Admiral Sir William Penn
With the expert
advice of the Norroy and Ulster King of Arms at the College of
Arms in London, two new banners now hang beside the monument to
Admiral Sir William Penn in St Mary Redcliffe. Grafted by the
outstanding makers of the embroidered banners of the Knights of
the Garter in St George's Chapel, Windsor, the colorful
'standard' and 'pennon' draw attention to a fine monument to a
most remarkable man.
Admiral Sir William Penn, 'the famous
father of an even more famous son', wrote the code of naval
tactics, which formed the basis of the Duke of York's Sailing
and Fighting Instructions, the standard book on tactics for the
Royal Navy for much of the next two centuries. Samuel Pepys, the
diarist, was his subordinate as Secretary to the Navy Board.
Together, they reformed the structure and administration of the
navy, laying the foundations for Britain's later dominance of
the seas and, arguably, of the British Empire itself.
Under Cromwell during the Civil war, Penn
had risen to the rank of Vice-Admiral when still in his
twenties. In 1655 he led the assault on the capital of Jamaica,
which was to become the first British colony taken in war.
Knighted by Charles II and appointed a Commissioner of the Navy,
Penn went again to sea in 1665 when he was in effective command
at the crucial battle of Lowestoft against the Dutch. Dogged by
ill health and finally by impeachment for the corrupt handling
of prize-goods, Penn died in 1670 at the age of forty-nine.
William Penn's elder son, William, was
born in London in 1644. He became a leading and most troublesome
Quaker. In 1681 Charles II granted him a province in America as
redemption of the debts owed by the King to his late father.
William had chosen the name "Sylvania" but the King insisted
that it be prefaced by "Penn" in honor of the Admiral. Penn was
both the founder and first governor of Pennsylvania.
His commitment to religious freedom and
his enlightened concepts of democratic government ensured that
the state later took a leading role in the country's
independence and in the creation of the Constitution of the
United States of America.
Admiral Sir William Perm was buried in the
city of his birth in St Mary Redcliffe, where his parents had
been married and where his beloved mother was buried. He was
interred in the south transept, a spot now marked by a large
black stone. His monument was first erected nearby on the first
pier of the south transept. The funeral achievements - that is
the items carried in the spectacular funeral procession - were
placed, still more prominently, on the southeast crossing-pier
of the transept. Besides the 'streamers' and 'flags' as a
contemporary letter called them, these surviving achievements
consisted of the helmet with a wooden funerary crest, funerary
gauntlets, a wooden funerary escutcheon painted with Penn's arms
and the 16th century cuirass or breast plate. The banners, which
were probably painted by a 'herald painter' and were not the
pennants flown from his flag ship as was later to be suggested,
were placed above the achievements and hung far out into the
There they remained until at least 1854. A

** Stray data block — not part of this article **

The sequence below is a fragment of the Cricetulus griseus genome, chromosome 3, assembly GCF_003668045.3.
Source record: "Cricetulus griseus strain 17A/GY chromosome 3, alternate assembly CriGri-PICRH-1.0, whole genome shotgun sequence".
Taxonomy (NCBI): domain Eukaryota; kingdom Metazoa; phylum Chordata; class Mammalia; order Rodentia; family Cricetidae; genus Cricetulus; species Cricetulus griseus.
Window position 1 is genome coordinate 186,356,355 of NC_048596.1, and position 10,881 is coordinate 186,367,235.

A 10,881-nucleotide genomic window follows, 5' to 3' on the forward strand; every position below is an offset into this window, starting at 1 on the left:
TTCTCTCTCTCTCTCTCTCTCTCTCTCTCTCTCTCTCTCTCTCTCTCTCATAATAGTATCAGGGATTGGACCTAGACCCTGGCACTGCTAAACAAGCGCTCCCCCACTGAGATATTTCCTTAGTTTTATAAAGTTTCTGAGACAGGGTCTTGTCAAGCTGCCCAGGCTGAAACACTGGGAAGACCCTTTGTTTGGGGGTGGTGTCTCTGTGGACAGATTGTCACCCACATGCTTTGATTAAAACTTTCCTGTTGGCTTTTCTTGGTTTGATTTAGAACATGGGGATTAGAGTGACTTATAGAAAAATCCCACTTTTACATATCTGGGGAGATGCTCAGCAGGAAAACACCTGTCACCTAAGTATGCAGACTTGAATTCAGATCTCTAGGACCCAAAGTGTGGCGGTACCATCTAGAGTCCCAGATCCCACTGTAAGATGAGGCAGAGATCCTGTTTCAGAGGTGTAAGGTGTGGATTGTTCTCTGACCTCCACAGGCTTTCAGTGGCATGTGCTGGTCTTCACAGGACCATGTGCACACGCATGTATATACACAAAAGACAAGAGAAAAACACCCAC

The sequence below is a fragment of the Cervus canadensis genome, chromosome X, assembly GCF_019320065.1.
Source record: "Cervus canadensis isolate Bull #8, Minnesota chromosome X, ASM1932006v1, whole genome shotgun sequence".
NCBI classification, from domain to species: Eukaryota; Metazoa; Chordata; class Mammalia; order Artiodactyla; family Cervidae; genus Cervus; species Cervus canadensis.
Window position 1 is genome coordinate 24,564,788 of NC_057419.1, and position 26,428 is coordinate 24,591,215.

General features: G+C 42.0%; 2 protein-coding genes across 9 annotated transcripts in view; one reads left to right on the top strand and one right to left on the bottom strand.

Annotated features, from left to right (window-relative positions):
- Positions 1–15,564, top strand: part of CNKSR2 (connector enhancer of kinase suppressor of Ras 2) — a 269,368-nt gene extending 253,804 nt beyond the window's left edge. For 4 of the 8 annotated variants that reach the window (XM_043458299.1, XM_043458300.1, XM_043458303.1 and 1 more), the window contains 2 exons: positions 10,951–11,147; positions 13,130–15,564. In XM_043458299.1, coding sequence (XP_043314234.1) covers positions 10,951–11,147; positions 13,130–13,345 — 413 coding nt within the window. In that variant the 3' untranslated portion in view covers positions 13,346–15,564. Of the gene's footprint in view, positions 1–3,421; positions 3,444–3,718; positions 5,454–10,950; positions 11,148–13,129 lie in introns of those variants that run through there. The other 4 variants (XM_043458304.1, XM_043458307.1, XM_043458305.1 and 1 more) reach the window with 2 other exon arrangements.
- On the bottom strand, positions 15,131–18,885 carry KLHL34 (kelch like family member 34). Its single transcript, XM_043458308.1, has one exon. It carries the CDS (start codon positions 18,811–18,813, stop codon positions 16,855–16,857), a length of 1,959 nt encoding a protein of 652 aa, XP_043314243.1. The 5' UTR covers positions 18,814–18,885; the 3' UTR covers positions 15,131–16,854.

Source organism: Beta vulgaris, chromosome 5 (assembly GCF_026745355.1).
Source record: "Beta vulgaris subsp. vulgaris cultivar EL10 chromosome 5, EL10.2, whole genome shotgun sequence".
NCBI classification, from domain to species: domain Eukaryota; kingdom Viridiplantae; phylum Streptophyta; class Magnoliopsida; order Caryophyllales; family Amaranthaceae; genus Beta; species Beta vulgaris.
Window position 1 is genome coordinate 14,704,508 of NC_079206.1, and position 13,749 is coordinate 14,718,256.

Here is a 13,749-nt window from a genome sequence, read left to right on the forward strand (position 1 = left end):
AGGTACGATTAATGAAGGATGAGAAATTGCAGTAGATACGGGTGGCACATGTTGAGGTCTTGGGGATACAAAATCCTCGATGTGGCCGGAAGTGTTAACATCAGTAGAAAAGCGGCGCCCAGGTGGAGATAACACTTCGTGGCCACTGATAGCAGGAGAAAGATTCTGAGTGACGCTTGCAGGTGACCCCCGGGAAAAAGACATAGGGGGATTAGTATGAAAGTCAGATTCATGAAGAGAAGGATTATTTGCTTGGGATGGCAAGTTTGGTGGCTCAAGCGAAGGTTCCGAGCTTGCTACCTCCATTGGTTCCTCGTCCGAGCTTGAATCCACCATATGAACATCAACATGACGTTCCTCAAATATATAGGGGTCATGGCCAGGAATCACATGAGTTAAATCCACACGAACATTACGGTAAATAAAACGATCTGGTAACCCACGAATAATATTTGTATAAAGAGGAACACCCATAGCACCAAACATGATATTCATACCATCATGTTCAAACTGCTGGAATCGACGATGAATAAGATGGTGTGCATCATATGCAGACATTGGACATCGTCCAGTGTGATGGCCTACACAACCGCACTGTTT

drawing made in that year (Frances M. Gresley, pen and ink
drawing, Bristol Museum and Art Gallery Mb 6474) shows that the
banners were now in tatters. The epic but drastic Victorian
restoration of St Mary Redcliffe was already in progress and the
monument and all the achievements were soon to be moved and
reassembled together as a single unit very, very high on the
north wall at the far west end of the nave.
The monument and the funerary achievements
were conserved with the help of the Canynges Society in 1996.
The blackened remnants of the banners were carefully taken down.
Their condition was worse than anticipated. Very little colour
or clear design was distinguishable and there were doubts that
the remnants had been reassembled correctly, when they were
netted nearly a century earlier. As little as 10% of one banner
and at best 60% of another remained. After conservation and
re-sandwiching between two layers of nylon net fabric, the
painted silk was inevitably still extremely fragile. Rehanging
was not an option. The conserved remnants were carefully boxed
and returned to the church.
Prior to conservation, which was completed
in 1998, it was hoped that well-researched replicas might be
commissioned. However careful examination during and after
conservation proved to be extremely disappointing and the
evidence gained, even with infrared spectrometry, added little
to the existing information provided by nineteenth century
watercolors and drawings of the interior of the church. The
making of exact replicas was not possible. Informed
reconstructions would depend on considerable armorial knowledge
and familiarity with funerary achievements.
The designs for the two new banners, the
standard to the left and pennon to the right, are based on both
the sound but fragmentary evidence of the originals and on early
nineteenth century drawings of the church's interior (Bristol
Museum and Art Gallery, Braikenridge Collection) as well as on
the expert advice of Thomas Woodcock, Norroy and Ulster King of
Arms at the College of Arms. The sizes of the original banners
are unknown and the sizes of replicas are marginally different
from the netted remnants in order that they complement each
other to better effect. The original pennants were of painted
silk. For reasons of durability, cost and evenness of hanging,
the new banners were handmade by Turtle and Pearce Ltd in a
double thickness heavy polyester/cotton material with embroidery
Author - Francis Greenacre - July 2006
Our grateful thanks to Francis Greenacre
for all his hard work on this project and to the Canynges
Society for its generous support in funding the banners.